As you are probably aware we are in the process of rehauling the IRCd and Services software running on freenode. While hyperion and theia have served us well for a significant amount of time they are also starting to struggle under the weight of our rapid growth (we recently hit 43,000 users, which is a number we hadn’t anticipated – that’s 15,000 more users than we had a year ago).
We are of course pleased that our numbers are growing and that more and more people and projects are finding a use for freenode; it’s a fantastic feeling to be able to give something back to the wider FOSS community.
Services wise, we’re currently testing new services on testnet and are close to letting you all loose over there for wider testing before we introduce the new services to the production network. Now, there will be a few changes, and while most of them won’t be noticeable, I felt it was a good idea to remind you of a couple of things.
- Expiration policy. In accordance with freenode policy a nickname which has been unused for 60 days or longer is classed as expired and can be dropped. At present we occasionally do a DB clean-up and remove unused nicks, but individual drops are also done by request when a user wishes to use a nick which has expired. Now, I’d like to stress that for a registered nick to remain registered and not expire you will need to identify to nickserv at least once every 60 days. So if you don’t wish to lose your nickname in a DB clean-up or a manual drop, please ensure that you identify.
- E-mail address. Our current services package does not require a valid e-mail address for registration, and we currently only require a set e-mail address before setting up a generic cloak. When new services go live this will change and a valid e-mail address will be required for registration. I would therefore like to encourage you to set a valid e-mail address in your nickserv info at your earliest convenience. This can be done by issuing the following command: /msg nickserv set email firstname.lastname@example.org. If you want to set your e-mail address as private (visible only to yourself and freenode staff) you can do so: /msg nickserv set hide email on
If as many people as possible can follow the above advice I’d be grateful – it would make the migration a lot easier for us, as well as for our users.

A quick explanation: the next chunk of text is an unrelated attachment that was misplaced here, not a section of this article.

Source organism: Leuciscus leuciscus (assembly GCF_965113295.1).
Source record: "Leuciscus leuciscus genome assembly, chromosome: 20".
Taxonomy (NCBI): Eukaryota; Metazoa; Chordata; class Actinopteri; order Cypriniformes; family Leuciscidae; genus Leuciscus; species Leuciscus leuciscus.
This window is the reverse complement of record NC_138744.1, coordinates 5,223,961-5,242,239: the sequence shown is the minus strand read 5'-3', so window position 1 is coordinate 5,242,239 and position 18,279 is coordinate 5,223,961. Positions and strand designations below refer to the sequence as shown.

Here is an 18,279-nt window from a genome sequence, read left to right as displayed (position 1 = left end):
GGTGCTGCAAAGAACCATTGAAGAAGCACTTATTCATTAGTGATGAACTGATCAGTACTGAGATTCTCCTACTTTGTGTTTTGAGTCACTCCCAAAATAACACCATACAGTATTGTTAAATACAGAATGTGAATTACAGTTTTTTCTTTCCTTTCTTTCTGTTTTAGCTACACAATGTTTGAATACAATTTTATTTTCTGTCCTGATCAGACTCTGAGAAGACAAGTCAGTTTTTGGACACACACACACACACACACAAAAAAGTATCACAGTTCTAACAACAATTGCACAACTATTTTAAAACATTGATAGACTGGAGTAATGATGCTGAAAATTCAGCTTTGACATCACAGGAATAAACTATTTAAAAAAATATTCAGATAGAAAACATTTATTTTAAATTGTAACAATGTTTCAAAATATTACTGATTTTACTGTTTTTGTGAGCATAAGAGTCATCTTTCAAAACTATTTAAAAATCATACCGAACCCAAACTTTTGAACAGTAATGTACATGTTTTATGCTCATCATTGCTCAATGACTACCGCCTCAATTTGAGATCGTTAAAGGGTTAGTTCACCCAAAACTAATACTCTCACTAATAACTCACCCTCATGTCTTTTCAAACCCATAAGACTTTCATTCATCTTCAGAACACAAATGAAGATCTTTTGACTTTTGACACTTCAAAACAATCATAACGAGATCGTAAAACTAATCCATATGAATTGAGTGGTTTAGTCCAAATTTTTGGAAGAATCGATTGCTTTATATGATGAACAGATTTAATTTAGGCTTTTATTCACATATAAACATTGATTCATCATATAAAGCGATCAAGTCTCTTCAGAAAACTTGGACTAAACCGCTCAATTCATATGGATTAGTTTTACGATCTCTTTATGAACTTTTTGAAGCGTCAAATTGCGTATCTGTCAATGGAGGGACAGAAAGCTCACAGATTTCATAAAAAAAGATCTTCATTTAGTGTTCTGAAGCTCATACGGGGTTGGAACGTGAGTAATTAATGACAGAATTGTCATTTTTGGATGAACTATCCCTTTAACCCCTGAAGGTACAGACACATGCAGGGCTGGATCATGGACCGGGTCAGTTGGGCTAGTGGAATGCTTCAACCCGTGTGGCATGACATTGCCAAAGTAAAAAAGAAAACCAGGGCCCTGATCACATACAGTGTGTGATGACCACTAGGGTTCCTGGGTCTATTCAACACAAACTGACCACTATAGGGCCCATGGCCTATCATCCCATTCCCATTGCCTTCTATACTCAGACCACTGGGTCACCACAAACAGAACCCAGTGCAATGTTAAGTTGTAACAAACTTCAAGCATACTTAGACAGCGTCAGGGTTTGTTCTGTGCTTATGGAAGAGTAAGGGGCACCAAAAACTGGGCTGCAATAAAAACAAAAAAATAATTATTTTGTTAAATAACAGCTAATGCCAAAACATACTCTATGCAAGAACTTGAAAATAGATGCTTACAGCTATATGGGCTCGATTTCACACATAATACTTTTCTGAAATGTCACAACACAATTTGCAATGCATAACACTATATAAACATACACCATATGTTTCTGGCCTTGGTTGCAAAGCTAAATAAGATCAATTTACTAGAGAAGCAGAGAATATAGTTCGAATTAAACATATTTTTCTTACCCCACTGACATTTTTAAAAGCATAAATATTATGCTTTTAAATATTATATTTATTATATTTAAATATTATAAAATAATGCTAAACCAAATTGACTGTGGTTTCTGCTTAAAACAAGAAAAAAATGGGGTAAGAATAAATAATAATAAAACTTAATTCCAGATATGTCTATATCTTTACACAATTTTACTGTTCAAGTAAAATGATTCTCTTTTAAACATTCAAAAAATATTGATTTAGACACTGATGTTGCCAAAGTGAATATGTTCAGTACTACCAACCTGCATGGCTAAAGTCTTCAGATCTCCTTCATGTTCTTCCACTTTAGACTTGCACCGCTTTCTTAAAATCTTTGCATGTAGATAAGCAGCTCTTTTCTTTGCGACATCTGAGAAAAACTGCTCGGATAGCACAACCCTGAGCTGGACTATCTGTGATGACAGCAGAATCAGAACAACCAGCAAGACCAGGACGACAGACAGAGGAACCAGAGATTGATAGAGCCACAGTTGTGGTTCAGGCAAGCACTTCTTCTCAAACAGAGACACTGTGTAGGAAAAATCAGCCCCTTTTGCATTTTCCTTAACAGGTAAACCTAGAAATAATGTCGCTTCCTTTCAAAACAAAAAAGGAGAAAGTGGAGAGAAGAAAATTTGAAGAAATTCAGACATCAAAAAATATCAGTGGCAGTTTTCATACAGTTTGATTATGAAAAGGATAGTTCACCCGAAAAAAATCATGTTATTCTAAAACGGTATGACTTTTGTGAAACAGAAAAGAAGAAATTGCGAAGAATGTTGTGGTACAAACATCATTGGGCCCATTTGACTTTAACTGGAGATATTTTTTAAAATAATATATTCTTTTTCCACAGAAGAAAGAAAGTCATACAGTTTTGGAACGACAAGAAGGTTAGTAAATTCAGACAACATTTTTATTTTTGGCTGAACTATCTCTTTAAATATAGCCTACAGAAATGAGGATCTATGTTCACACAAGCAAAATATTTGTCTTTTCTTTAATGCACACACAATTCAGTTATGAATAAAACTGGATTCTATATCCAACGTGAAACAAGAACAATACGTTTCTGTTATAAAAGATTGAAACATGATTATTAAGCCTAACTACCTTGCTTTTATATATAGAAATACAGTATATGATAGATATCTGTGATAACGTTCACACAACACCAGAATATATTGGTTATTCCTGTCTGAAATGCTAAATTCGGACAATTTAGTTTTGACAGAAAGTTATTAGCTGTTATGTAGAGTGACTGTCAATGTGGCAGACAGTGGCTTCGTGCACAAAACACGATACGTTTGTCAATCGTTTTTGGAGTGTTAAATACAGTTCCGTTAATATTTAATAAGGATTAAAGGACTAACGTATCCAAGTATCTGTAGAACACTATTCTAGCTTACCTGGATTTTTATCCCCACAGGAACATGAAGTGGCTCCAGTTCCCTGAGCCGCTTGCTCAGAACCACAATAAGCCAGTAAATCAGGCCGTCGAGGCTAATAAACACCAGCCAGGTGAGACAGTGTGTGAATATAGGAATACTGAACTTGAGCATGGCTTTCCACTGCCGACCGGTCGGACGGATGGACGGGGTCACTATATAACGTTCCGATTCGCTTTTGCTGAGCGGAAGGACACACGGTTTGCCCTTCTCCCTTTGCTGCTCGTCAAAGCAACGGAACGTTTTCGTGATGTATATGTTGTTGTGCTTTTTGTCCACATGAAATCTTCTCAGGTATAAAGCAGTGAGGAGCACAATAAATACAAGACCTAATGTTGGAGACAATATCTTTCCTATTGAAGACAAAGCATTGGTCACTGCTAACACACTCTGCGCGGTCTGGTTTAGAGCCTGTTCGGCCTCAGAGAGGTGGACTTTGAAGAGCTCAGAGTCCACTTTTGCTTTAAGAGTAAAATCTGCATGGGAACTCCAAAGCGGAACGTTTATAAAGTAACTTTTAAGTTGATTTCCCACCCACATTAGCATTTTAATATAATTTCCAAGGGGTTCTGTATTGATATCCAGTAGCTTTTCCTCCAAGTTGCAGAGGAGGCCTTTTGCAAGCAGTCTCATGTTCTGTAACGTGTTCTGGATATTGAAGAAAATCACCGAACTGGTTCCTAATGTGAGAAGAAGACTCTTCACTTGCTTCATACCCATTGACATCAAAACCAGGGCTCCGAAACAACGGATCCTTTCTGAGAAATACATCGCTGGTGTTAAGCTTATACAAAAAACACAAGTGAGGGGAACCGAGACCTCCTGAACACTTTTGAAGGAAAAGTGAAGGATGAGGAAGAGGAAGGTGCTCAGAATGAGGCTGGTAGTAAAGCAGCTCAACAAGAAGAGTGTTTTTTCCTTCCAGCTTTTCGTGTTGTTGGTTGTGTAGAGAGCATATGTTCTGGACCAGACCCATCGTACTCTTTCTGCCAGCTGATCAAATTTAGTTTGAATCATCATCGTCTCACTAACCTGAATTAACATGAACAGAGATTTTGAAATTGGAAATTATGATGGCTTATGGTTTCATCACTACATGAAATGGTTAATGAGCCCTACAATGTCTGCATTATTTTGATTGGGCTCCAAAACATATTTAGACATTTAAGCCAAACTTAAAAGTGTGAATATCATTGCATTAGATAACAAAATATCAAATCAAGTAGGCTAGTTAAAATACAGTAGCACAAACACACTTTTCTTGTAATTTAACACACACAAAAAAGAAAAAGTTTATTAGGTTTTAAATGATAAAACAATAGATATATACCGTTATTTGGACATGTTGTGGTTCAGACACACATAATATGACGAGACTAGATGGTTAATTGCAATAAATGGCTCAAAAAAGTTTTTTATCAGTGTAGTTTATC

Expirations and e-mails aside, we’ve had a lot of feedback from projects and users who would like to see some changes to the services package – among other things a web-based frontend to services has been mentioned over and over again, particulary for project management. Group contacts would like a way to manage their project namespace, set project related cloaks, and the like. We are looking into OpenID and how to help users and projects which want to more easily integrate, for example, bugzilla and similar with their IRC infrastructure. We’re also trialling a new procedure for verifying group contact forms that may help to reduce the backlog somewhat; over the next few weeks we’ll be trying it out with a portion of the current queue.
In addition to everything I’ve mentioned, we’ve heard some really great ideas and suggestions for further improvement originating from our users, so I thought I’d ask you all what you would put on your wishlist. What can freenode do to better serve the communities? How can we improve irc as a communication and development tool for your project? For your users? I’d love to hear any ideas you may have and would love it if you dropped me a line to ideasATfreenodeDOTnet
Before I wrap up, I’d like to apologise for the instability of the network over the past few days. We have been under a pretty heavy DDoS attack, though hopefully it has all settled down by now. I’d like to thank our fantastic sponsors for the swift manner in which they dealt with things their end, for their continued support and for pulling together to ensure that we have the data required to pass on to the relevant authorities.
It’s pretty rare for us to be on the recieving end of an attack like that, and I sincerely hope it will turn out to be an isolated incident.